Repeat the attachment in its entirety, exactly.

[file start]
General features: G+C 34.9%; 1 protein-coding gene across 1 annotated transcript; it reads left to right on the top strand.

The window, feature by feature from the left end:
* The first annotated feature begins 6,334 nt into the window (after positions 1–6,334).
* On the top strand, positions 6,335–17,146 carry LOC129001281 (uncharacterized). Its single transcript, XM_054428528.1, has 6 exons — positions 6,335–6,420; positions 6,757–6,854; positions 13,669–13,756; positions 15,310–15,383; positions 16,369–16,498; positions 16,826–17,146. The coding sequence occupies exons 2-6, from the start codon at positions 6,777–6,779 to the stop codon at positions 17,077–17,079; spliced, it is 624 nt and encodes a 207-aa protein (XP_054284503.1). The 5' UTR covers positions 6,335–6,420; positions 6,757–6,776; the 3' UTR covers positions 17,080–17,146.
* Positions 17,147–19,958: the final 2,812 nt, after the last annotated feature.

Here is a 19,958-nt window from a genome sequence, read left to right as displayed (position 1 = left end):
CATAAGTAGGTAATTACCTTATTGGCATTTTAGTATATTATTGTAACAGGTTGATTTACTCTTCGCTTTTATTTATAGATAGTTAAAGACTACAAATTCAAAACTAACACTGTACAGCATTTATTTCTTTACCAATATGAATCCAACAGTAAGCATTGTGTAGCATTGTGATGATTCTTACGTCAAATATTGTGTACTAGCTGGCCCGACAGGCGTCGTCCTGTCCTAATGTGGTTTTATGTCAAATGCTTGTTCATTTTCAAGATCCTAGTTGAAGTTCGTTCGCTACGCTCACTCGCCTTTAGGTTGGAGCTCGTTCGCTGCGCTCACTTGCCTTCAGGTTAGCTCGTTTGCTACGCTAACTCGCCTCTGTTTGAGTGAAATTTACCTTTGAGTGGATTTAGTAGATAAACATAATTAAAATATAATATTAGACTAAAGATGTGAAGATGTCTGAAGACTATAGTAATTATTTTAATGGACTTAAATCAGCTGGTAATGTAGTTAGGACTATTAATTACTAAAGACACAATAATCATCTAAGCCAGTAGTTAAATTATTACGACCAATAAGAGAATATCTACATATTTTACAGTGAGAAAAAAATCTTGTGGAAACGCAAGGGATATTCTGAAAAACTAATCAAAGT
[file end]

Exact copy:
General features: G+C 34.9%; 1 protein-coding gene across 1 annotated transcript; it reads left to right on the top strand.

The window, feature by feature from the left end:
* The first annotated feature begins 6,334 nt into the window (after positions 1–6,334).
* On the top strand, positions 6,335–17,146 carry LOC129001281 (uncharacterized). Its single transcript, XM_054428528.1, has 6 exons — positions 6,335–6,420; positions 6,757–6,854; positions 13,669–13,756; positions 15,310–15,383; positions 16,369–16,498; positions 16,826–17,146. The coding sequence occupies exons 2-6, from the start codon at positions 6,777–6,779 to the stop codon at positions 17,077–17,079; spliced, it is 624 nt and encodes a 207-aa protein (XP_054284503.1). The 5' UTR covers positions 6,335–6,420; positions 6,757–6,776; the 3' UTR covers positions 17,080–17,146.
* Positions 17,147–19,958: the final 2,812 nt, after the last annotated feature.

Here is a 19,958-nt window from a genome sequence, read left to right as displayed (position 1 = left end):
CATAAGTAGGTAATTACCTTATTGGCATTTTAGTATATTATTGTAACAGGTTGATTTACTCTTCGCTTTTATTTATAGATAGTTAAAGACTACAAATTCAAAACTAACACTGTACAGCATTTATTTCTTTACCAATATGAATCCAACAGTAAGCATTGTGTAGCATTGTGATGATTCTTACGTCAAATATTGTGTACTAGCTGGCCCGACAGGCGTCGTCCTGTCCTAATGTGGTTTTATGTCAAATGCTTGTTCATTTTCAAGATCCTAGTTGAAGTTCGTTCGCTACGCTCACTCGCCTTTAGGTTGGAGCTCGTTCGCTGCGCTCACTTGCCTTCAGGTTAGCTCGTTTGCTACGCTAACTCGCCTCTGTTTGAGTGAAATTTACCTTTGAGTGGATTTAGTAGATAAACATAATTAAAATATAATATTAGACTAAAGATGTGAAGATGTCTGAAGACTATAGTAATTATTTTAATGGACTTAAATCAGCTGGTAATGTAGTTAGGACTATTAATTACTAAAGACACAATAATCATCTAAGCCAGTAGTTAAATTATTACGACCAATAAGAGAATATCTACATATTTTACAGTGAGAAAAAAATCTTGTGGAAACGCAAGGGATATTCTGAAAAACTAATCAAAGT